However, even with flexible hours, some optometrists do choose to see patients in the evenings or on weekends. All states require optometrists to have an O.D. degree from an accredited school and pass at least one test before they will be granted a license.

7. Computer Hardware Engineer

  • Median Annual Salary: $128,170

If you are tech-savvy and want the potential to earn a six-figure salary, you might consider a career as a computer hardware engineer. These professionals research problems, design systems, create solutions and run tests on computers, processors, routers and memory devices.

Many computer hardware engineers work for high-tech manufacturing firms. A viable candidate should hold a bachelor’s degree in computer engineering from an accredited program, but employers often expect knowledge of computer programming.

8. Computer and Information Research Scientist

  • Median Annual Salary: $131,490

Computer and information research scientists regularly earn more than six figures, and moreover, these experts are in high demand in a variety of fields, including business, medicine and science. Computer and information research scientists are responsible for identifying issues and creating technologies to address them. 

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A significant percentage of jobs in the field are in the federal government. Those looking to enter the field might need to invest more time upfront, as many positions require an advanced degree, such as a master’s or Ph.D.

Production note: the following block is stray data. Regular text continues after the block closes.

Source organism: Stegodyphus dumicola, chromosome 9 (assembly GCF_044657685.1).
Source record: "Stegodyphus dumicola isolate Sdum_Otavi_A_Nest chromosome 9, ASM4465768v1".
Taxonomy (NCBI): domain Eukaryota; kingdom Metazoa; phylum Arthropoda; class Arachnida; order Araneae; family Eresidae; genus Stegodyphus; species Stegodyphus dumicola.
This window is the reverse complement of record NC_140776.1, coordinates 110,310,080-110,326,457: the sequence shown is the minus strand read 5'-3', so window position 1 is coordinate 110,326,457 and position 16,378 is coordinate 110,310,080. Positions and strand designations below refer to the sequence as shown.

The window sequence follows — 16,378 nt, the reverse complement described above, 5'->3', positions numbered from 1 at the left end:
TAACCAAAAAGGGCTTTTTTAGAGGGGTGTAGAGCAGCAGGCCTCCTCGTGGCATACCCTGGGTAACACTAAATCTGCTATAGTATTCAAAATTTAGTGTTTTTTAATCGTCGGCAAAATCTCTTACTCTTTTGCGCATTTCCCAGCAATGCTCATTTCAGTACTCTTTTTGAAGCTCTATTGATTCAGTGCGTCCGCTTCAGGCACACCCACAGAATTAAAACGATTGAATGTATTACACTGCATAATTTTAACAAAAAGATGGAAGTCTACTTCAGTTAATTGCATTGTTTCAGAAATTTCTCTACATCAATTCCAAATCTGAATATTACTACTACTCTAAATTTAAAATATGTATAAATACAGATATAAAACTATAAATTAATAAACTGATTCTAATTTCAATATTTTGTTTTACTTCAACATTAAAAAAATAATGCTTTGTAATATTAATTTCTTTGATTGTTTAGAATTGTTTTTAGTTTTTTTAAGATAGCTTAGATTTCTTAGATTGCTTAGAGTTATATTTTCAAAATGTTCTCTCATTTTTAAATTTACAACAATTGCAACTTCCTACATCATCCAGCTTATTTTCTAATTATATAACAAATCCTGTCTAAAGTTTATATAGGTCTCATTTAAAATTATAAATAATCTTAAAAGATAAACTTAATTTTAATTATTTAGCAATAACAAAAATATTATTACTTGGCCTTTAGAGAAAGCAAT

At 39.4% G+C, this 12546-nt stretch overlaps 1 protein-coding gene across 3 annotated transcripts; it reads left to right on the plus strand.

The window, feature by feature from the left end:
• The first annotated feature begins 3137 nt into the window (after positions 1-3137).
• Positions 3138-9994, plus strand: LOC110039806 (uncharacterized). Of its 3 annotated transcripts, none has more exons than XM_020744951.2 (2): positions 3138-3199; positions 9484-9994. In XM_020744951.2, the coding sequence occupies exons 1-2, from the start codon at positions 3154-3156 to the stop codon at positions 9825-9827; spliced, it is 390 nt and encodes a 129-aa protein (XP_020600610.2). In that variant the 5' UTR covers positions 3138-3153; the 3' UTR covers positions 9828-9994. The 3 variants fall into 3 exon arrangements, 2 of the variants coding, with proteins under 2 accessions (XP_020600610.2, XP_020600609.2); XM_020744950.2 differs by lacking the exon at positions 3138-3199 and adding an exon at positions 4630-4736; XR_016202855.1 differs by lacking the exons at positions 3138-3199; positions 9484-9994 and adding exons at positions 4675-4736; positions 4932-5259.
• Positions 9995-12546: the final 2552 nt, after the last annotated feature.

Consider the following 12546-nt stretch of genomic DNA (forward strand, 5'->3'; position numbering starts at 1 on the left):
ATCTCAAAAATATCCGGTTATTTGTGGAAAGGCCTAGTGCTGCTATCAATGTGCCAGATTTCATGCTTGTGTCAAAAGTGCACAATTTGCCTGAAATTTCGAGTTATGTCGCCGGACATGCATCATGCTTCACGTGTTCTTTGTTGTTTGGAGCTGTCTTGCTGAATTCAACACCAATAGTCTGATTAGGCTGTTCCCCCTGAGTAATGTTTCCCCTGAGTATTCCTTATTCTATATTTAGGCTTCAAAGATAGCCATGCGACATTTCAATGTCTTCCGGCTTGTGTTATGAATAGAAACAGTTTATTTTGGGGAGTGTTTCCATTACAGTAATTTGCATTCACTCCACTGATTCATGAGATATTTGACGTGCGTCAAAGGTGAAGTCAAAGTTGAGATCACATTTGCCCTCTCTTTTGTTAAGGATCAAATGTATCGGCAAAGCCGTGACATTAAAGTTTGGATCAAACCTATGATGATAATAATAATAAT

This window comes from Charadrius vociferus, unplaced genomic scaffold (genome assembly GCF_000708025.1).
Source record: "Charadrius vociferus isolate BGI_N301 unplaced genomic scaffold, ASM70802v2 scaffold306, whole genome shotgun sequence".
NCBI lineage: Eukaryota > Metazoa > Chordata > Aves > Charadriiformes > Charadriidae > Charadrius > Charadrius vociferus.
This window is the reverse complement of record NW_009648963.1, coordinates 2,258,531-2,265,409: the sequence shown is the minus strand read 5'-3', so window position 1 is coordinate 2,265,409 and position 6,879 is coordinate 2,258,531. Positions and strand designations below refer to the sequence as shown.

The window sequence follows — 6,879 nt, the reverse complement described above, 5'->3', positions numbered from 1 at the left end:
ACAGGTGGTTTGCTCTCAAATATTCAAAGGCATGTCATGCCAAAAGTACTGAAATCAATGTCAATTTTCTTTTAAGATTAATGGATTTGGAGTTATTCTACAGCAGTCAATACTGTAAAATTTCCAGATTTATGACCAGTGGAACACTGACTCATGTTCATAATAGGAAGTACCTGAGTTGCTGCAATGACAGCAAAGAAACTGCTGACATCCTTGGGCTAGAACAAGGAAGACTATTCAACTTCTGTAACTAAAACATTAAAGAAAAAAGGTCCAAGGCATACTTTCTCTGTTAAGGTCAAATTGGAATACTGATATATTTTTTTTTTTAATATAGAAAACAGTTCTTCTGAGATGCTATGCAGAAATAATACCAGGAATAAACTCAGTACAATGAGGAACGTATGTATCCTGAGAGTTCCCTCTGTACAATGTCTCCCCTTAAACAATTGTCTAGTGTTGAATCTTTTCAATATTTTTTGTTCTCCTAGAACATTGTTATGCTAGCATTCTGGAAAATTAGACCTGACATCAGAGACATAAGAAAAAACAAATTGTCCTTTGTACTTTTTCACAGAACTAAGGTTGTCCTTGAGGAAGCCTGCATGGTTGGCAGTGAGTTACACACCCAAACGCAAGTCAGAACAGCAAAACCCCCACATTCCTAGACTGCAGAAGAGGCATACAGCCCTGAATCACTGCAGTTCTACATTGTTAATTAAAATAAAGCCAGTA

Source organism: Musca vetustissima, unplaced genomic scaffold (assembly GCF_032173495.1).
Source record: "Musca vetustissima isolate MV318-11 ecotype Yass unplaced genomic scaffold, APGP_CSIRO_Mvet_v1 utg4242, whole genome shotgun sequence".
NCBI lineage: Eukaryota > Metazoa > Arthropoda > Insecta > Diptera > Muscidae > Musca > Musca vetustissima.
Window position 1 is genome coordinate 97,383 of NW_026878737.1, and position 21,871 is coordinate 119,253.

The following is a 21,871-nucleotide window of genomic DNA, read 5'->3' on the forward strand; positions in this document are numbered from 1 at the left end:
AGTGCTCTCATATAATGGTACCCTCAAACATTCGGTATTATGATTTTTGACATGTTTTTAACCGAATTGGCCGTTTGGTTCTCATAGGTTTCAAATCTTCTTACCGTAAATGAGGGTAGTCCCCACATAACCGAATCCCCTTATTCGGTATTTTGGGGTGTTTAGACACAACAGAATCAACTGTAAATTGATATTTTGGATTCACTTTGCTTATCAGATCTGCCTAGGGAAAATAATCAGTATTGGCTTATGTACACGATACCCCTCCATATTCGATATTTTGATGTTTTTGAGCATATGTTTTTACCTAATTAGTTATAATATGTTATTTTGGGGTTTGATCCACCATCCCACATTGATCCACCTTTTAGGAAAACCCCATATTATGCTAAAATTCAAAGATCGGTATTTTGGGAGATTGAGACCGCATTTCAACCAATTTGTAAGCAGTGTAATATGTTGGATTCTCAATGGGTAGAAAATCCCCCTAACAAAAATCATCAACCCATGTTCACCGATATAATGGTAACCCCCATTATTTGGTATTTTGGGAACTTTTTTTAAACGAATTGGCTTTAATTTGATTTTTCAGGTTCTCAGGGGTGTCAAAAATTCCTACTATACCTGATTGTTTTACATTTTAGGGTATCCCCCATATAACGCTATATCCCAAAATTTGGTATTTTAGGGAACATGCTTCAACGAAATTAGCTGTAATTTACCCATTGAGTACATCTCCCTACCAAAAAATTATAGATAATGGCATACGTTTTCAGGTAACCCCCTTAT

9. Dentist

  • Median Annual Salary: $163,220

If you don’t mind looking at teeth for a living, a career as a dentist could provide you with both monetary rewards and flexibility. Full-time dentists typically work 36-hour weeks in their practices. And because dentists are often self-employed, they get to make their own schedules.

Still, the road to becoming a dentist is a long one. You’ll have to attend dental school and pass exams, as well as secure a state license.

10. Orthodontist

  • Median Annual Salary: $216,320

Orthodontists improve both the appearance and function of teeth. To become one, you’ll need to earn a bachelor’s degree, attend dental school for four years and complete a residency program. 

After all that education, you can relax in a career known for its low-stress levels and high pay. In fact, U.S. News & World Report found that the job offers great flexibility and below-average stress.

Final Take To GO

Whether or not you already specialize in certain areas or need to develop a skill set through higher education, there is no limit to what you can do, and more importantly what you can get paid for doing it. If you are unhappy with your current work environment — or trying to decide which career you should pursue after school — don’t settle for years in a job that doesn’t serve you well, mentally or financially.

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Here are some answers to frequently asked questions about low-stress and high-paying jobs.
  • What jobs are low-stress but pay well?
    • A few examples of low-stress jobs that pay well are:
      • - Junior College Professor
      • - Art Director
      • - Economist
      • - Mathematician
      • - Actuary
  • What is the best-paying job with the least amount of stress?
    • One of the best-paying jobs with the least amount of stress is orthodontics. The average annual salary for an orthodontist is around $216,320.
    • Though you do have to pursue higher education and complete a residency program to work in this profession, the hours are flexible, the pay is good and the stress levels are low.

Caitlyn Moorhead contributed to the reporting for this article.

Information is accurate as of May 26, 2023.

Our in-house research team and on-site financial experts work together to create content that’s accurate, impartial, and up to date. We fact-check every single statistic, quote and fact using trusted primary resources to make sure the information we provide is correct. You can learn more about GOBankingRates’ processes and standards in our editorial policy.